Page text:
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Athletics

Doping overshadows athletics World Championships in Moscow

Many star athletes have been banned for doping and will be missing at this year’s athletics World Championships in Moscow. Those who will take part are on the defensive to protect their image.

A record 1,974 athletes from 206 countries have entered the 47 events in Moscow, but doping and injuries have deprived the year's biggest single sports event of several top attractions.

Germany is sending 67 athletes and is hoping to do well right at the start of the competition in the decathlon.

“To win a medal right at the start would be a great beginning,” said Clemens Prokop, president of the German athletics federation (DLV), with European decathlon champion Pascal Behrenbruch in mind.

Another German hopeful is Olympic and world discus champion Robert Harting, who wants to defend his title for the second time.

“We want to maintain the level of success we had at the London Olympics 2012,” Prokop said. There the German track and field athletes won eight medals.

The 100-meter sprint events will be among the first of the championships. There world record holder Usain Bolt will face little competition, as world champion Yohann Blake is still nursing a hamstring injury.

But Bolt's main rivals have all been banned for doping: Jamaican Asafa Powell and US sprinter Tyson Gay have to stay at home, leaving former doping offender Justin Gatlin as the main challenger.

Doping has also stopped two more members of the Jamaican sprint team in the form of three-time Olympic and defending champion Veronica Campbell-Brown and Sherone Simpson.

Bolt himself pleads innocence, and has his eyes firmly on the medals. "I want to win three golds," he said. The six-time Olympic champion also announced that he intends to set a new world record for the 200 meter sprint: "If only to see whether it is actually possible to run under 19 seconds."

Before the beginning of the championships, the International Association of Athletics Federation (IAAF), the world athletics' governing body, has plans for the "most comprehensive anti-doping program in the history of the 30-year-old event."

It has already tested the entire Jamaican team for doping, including Usain Bolt.

"Usain Bolt is clean - most sprinters who run under 10 seconds are clean," Lamine Diack, president of the ruling body IAAF, told the dpa news agency.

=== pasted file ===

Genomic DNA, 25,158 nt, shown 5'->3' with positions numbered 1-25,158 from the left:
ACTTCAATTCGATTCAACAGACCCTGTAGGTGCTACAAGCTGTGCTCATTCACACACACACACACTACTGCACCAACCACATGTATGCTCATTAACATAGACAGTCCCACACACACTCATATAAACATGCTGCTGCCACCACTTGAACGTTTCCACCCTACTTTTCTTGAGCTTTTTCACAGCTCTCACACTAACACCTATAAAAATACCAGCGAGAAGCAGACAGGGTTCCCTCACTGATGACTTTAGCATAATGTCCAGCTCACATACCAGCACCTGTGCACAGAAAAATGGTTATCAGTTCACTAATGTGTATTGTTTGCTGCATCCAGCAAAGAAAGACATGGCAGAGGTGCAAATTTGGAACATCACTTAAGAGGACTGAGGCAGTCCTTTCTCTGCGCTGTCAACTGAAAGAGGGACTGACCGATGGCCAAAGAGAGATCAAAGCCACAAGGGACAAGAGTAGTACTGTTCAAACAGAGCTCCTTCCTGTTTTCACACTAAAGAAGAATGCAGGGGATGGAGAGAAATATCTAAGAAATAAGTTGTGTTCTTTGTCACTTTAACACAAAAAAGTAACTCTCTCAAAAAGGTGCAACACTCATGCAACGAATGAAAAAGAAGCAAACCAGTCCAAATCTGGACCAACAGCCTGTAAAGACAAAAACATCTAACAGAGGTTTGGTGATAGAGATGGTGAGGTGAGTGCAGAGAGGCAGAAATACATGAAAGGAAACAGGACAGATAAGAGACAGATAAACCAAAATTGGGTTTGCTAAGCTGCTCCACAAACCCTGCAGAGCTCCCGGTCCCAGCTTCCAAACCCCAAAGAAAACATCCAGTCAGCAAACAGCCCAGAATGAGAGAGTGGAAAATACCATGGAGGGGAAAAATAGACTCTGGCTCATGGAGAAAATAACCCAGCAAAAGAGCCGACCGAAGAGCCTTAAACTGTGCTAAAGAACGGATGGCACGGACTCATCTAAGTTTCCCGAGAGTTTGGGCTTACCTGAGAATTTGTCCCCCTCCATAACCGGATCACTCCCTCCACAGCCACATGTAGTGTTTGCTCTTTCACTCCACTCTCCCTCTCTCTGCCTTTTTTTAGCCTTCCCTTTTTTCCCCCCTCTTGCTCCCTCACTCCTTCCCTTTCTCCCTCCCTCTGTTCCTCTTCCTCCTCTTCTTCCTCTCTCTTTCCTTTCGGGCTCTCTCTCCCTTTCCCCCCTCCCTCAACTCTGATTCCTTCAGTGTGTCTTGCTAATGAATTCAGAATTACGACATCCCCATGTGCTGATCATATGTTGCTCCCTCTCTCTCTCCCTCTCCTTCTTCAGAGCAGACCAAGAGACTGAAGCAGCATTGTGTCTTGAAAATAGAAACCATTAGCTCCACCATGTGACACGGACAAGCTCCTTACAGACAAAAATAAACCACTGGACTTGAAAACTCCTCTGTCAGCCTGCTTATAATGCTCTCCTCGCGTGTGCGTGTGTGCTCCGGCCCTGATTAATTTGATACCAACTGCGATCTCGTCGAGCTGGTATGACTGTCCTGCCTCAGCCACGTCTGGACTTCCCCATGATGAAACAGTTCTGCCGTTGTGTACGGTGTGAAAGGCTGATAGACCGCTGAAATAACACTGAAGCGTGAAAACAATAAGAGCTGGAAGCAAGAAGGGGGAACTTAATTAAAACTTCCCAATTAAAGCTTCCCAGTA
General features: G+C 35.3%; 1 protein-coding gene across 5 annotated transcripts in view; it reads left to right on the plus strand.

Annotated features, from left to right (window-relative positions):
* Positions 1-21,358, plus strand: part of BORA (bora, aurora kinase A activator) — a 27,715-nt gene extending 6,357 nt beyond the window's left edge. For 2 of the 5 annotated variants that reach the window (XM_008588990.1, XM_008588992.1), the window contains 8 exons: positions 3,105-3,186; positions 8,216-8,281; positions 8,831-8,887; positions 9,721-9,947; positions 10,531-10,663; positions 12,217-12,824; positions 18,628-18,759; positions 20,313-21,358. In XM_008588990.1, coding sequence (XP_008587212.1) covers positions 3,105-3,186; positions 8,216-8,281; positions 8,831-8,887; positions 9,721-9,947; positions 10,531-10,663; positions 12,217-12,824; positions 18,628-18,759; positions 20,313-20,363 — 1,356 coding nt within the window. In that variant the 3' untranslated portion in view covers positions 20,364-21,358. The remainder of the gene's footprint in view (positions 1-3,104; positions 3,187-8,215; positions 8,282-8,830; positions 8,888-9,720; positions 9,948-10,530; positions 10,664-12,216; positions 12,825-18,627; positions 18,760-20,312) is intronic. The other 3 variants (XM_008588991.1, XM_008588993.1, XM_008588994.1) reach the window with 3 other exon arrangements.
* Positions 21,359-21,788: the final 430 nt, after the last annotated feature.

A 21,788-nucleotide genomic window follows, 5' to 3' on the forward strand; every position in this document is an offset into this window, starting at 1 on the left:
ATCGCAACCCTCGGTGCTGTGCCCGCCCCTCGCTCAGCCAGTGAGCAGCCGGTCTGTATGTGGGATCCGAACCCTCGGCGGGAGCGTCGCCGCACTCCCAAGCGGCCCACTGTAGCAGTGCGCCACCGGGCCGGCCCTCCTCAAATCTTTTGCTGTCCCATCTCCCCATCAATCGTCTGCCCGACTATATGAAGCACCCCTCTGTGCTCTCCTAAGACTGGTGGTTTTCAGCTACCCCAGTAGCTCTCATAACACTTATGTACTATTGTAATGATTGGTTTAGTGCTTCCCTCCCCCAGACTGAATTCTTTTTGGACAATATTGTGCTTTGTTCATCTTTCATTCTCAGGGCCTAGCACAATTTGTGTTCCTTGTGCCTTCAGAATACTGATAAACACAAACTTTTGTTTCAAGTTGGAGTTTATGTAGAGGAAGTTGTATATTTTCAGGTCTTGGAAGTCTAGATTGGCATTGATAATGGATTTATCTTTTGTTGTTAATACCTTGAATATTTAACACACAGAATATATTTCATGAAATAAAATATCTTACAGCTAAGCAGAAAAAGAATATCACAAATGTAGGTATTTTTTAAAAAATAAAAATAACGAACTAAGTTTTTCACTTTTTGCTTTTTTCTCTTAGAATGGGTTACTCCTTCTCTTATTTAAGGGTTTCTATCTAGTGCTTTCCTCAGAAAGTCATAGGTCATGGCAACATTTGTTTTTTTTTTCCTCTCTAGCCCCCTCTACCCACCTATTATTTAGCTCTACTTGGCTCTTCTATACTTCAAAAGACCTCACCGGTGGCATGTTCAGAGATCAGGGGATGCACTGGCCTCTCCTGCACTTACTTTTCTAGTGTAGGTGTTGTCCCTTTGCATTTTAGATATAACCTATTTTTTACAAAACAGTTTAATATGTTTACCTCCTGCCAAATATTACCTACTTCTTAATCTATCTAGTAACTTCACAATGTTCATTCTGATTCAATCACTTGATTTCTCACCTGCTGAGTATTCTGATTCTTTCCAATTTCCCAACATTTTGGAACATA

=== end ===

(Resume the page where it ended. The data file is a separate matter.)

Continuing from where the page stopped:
"I do not believe that any doping issue 'severely damages' either the world championships or the sport of athletics because we are completely committed to fighting doping and have been at the forefront of the fight against doping for decades now," he said.

The IAAF announced that in-competition urine tests would be carried out for the top three finishers in each event immediately after the race. In addition, some athletes would be targeted for testing and others tested by a random draw. A total of between 450 and 500 urine tests will be carried out during the Moscow championships. “This will allow the testers the possibility to detect for substances such as EPO," the IAAF explained.

The current sanction for a first-time doping offender is two years.

“It is reassuring that so many athletes have been found out ahead of the competition,” Clemens Prokop commented. “That indicates that the athletes who do take part are probably clean.”

He went on to add, however, that "after the Dieter Baumann incident, I wouldn't vouch for anyone anymore.”

Dieter Baumann was a German 5000 meter champion in 1992. He later tested positive for Nandrolon and was banned from 2000 Sydney Olympics, although he had argued that someone else had contaminated his toothpaste.

Injuries deplete Moscow entry list

A large number of athletes have had to cancel as well. The London 2012 women's heptathlon medal winners Jessica Ennis-Hill (Britain), Lili Schwarzkopf (Germany) and Tatyana Chernova (Russia) are out due to health reasons. Croatia's star high-jumper Blanka Vasic has an injured foot, and Ariane Friedrich has torn her Achilles tendon, as did javelin world champion Matthias de Zordo.

Injuries are common in a post-Olympic season, as many athletes struggle to return to top form.

Those who are healthy and unaffected by doping bans will be keen to take the opportunity to bag some prize money. Every singles event winner will receive $60,000 (45,000 euros), and the relay winners will get to divide up $80,000 in addition to the medals. US athletes are expected to take home the lion's share of the prize money, but the Russians also have high hopes. Despite the doping scandals, which have also affected many Russian athletes, attendance is expected to be high: More than 80 percent of the tickets have been sold, and the opening weekend events have been sold out.

Russia is set to host a series of major sports events, with the 2014 Sochi Winter Olympics and the 2018 football World Cup to follow.

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